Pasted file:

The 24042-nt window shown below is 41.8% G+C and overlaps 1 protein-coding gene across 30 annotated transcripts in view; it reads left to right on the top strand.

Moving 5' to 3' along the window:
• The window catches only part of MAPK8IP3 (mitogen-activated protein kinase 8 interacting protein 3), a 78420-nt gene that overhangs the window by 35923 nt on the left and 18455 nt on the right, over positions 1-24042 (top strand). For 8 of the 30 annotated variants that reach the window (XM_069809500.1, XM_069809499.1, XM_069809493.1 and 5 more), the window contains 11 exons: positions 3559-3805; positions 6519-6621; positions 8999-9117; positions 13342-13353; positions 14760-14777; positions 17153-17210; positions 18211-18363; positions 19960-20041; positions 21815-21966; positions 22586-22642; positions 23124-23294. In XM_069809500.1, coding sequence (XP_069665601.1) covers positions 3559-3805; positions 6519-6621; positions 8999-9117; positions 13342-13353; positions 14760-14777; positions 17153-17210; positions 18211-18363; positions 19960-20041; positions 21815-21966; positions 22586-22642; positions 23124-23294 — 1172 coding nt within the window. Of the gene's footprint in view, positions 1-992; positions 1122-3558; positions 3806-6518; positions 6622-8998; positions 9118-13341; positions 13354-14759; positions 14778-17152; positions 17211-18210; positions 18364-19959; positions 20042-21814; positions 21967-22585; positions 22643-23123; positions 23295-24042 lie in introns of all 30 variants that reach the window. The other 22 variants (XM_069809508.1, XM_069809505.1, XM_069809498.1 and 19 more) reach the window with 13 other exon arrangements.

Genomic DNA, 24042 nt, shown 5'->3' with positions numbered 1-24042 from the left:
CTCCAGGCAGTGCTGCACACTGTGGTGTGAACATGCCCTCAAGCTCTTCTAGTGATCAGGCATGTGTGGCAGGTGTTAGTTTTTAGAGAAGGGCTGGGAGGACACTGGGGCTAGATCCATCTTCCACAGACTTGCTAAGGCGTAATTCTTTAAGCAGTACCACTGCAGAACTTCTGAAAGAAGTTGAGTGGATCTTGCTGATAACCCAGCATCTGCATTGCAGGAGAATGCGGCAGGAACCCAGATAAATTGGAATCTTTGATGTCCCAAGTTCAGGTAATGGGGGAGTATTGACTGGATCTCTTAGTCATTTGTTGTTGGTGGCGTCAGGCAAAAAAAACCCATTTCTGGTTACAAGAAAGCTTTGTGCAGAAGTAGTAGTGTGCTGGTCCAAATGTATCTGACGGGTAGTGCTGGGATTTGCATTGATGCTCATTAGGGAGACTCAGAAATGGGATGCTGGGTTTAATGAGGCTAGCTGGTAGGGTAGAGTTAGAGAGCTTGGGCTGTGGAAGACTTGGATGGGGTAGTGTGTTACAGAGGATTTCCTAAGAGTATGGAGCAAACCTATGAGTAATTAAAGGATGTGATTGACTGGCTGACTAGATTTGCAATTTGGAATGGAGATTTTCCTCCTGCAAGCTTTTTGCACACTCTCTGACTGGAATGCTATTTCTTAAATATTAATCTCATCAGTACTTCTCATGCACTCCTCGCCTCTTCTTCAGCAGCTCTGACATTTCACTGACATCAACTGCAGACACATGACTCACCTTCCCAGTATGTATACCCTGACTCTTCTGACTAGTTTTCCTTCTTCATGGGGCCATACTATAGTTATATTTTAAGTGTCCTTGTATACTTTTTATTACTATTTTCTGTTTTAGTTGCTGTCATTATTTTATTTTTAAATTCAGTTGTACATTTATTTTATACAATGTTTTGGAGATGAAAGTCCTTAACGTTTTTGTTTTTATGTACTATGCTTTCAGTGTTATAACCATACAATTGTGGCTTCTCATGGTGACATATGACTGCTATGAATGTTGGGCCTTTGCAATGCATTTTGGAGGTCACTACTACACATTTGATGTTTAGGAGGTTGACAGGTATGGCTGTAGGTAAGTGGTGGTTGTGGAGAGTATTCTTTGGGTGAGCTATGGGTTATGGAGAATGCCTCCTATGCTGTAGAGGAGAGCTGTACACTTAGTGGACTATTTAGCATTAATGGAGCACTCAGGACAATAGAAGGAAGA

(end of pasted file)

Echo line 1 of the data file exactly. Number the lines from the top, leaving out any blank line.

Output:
The 24042-nt window shown below is 41.8% G+C and overlaps 1 protein-coding gene across 30 annotated transcripts in view; it reads left to right on the top strand.